God intends his family to enjoy close fellowship with each other. We should not learn about each other through third and fourth hand opinions. Differences of emphasis and deep disagreements have always been a feature among evangelicals, but we have neglected to our cost the value of meeting with those with whom we have the deepest disagreements. Our Pharisaic attitudes are a poor witness to the unity that God wants, as is our speaking of other family members in a graceless tone.

Wherever the Church is persecuted by a despotic state, the process is typically:

1) Disinformation through the media.

2) Denigration of leaders to discredit their character.

3) Discrimination which deliberately marginalises.

I find this same pattern of disinformation, denigration and discrimination in parts of the evangelical world. It is a dreadful stain on our Christian witness and needs to be addressed.

3. Tribal gatherings exclude people

We are diminished when we choose to meet only members of our tribe. One of the most damaging features of evangelical life is our structured gatherings which one of my friends has described as: “hermetically sealed communities where we only meet with those we broadly agree with”. We are more comfortable meeting in conferences with people who do things our way. Some conference organisers aim for the highest common denominator when issuing invitations to speakers – if you can tick all our boxes then you can grace our platform.

4. Evangelical core commitments

If we meet in what Os Guinness calls our ‘enclaves of separateness’ then we lack a broad forum to debate the substantive issues of the day. It is a matter of urgency that we create an ongoing forum to come up with a definition of one of the major issues facing us: What is an evangelical? Will this be a ‘tribal’ theological description which will simultaneously include and exclude? Will we be open to both traditional and progressive ways of describing evangelical identity? Such a forum would provide space to debate some of the most divisive issues. What is lacking between the tribes at present is agreement about core evangelical commitments. We need to find ways of articulating what is primary and what is secondary. In which areas may we exercise legitimate plurality? How do we interact graciously with those we differ from doctrinally? There need to be ground rules for articulating our differences graciously. These debates need to take place in a forum which includes all the tribes.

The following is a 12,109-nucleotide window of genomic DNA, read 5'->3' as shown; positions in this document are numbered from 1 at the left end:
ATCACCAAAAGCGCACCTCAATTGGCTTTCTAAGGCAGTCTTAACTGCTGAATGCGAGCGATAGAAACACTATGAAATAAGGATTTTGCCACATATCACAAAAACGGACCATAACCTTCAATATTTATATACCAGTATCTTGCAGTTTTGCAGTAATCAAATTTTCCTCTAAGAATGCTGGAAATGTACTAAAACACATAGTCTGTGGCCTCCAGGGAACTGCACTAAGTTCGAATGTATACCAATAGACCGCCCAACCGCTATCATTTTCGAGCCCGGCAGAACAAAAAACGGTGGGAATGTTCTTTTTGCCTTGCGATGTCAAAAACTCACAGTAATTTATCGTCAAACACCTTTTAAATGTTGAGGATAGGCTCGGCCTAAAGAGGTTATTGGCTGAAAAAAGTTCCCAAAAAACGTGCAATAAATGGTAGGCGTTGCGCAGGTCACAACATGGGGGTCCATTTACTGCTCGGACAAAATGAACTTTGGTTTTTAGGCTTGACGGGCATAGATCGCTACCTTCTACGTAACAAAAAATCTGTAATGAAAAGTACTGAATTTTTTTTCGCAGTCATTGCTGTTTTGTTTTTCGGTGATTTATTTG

5. Local pressures

Our national disunity places pastoral pressures on the local church. The national and international debates among evangelicals are influential in the life of the local church. Tapes from the ministry of Keswick, Spring Harvest, New Word Alive, New Wine, Proclamation Trust, church.co.uk etc, are freely shared among the home groups of dozens of local churches. Sharing in the local church is a natural part of life together in a local fellowship and linking with a national conference can be the means of spiritual blessing. The danger comes when there are subtle pressures to conform to a particular pattern of doctrinal teaching with no freedom to dissent. Under the influence of a national movement, we can become more guarded in expressing fellowship with local believers, and expressions of local unity can be weakened as a result. We can end up feeling a greater loyalty to a national movement that defines and speaks more clearly for us, than we do to the local expression of unity.

6. The spiritual needs of the world